RE: [MV] Silicone Brake Fluid & Rubber

Alan Bowes (
Mon, 1 Dec 1997 16:24:35 -0700

On Monday, December 01, 1997 12:52 PM, Robert Bell
[] wrote:
> My response is not about the use of brake fluid to remove paint, but
> about the problem of some brake fluids dissolving rubber;
> particularly silicone brake fluid. In the past there has been a
> rather long thread on the merits of using silicone brake
> fluid in MVs. After reading those messages I had decided to
> use silicone fluid in my '43 Federal truck in which I am
> replacing all lines, cylinders, etc.
> This past week, however, I contacted a couple of brake master
> cylinder rebuilders about rebuilding a master cylinder for
> my truck. Dapp Enterprizes' year-long guarantee is
> conditional upon NOT using silicone brake fluid, stating
> that it turns some rubber to gel. They've had some
> re-built cylinders returned within three days all gummy
> & gooey due to silicone fluid being used.
> White Post Restorations also does NOT recommend the
> use of silicone brake fluid. Billy Thompson (owner) states
> that it may work fine in 9 out of 10 cases, but really creates
> a mess sometimes. They used silicone in a few vehicles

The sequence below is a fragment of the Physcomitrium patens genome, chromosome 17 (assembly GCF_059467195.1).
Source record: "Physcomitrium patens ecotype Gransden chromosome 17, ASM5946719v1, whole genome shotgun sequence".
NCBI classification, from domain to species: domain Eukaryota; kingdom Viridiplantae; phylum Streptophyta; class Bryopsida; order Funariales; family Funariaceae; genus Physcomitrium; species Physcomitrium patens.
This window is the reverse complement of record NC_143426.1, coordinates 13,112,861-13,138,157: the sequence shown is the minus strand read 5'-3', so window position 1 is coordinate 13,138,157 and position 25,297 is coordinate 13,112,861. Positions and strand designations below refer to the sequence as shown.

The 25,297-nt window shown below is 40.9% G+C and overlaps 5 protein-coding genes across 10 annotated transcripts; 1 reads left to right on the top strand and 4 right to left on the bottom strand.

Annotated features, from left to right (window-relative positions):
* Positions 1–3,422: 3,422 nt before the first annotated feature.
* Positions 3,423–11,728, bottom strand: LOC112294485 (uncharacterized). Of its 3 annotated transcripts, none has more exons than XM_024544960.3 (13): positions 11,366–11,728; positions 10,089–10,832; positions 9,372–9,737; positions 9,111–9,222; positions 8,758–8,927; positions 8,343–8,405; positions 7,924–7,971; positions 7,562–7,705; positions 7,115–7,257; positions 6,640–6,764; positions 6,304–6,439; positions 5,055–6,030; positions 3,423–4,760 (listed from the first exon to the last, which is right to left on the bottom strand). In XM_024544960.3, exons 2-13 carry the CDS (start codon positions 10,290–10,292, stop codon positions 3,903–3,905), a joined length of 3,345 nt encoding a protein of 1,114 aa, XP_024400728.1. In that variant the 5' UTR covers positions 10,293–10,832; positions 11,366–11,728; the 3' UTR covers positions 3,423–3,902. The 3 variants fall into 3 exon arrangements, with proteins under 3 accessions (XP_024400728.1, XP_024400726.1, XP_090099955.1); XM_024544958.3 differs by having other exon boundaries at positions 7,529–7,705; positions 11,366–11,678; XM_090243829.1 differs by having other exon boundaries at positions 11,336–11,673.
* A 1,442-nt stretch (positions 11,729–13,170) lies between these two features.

> which they restored, but soon abandoned its use because
> where it dissolved the rubber, the entire brake fluid
> system had to be replaced. Plus, he states that it is more
> difficult to bleed the wheel cylinders and gives a spongy pedal.
> I have abandoned my intention of using silicone brake fluid in my
> truck's braking system.


>From what I've read, the reports of DOT5 dissolving rubber brake parts
were far more common with early DOT5 formulations, due to the inclusion
of swelling agents to keep seals pliable. I've heard that this has been
fixed in recent formulations. As to spongy feel, DOT 5 is slightly
compressible, but any sponginess should really only be noticeable at
high temperatures, when it becomes much more compressible. Most reports
of sponginess probably come from cases where air bubbles have been
trapped in the fluid. As you mentioned, it is more difficult to bleed,
because it can trap air bubbles more easily than the glycol fluids.
Bleeding should be done slowly, and DOT 5 should also be poured very
gently into the master cylinder reservoir to avoid trapping bubbles.


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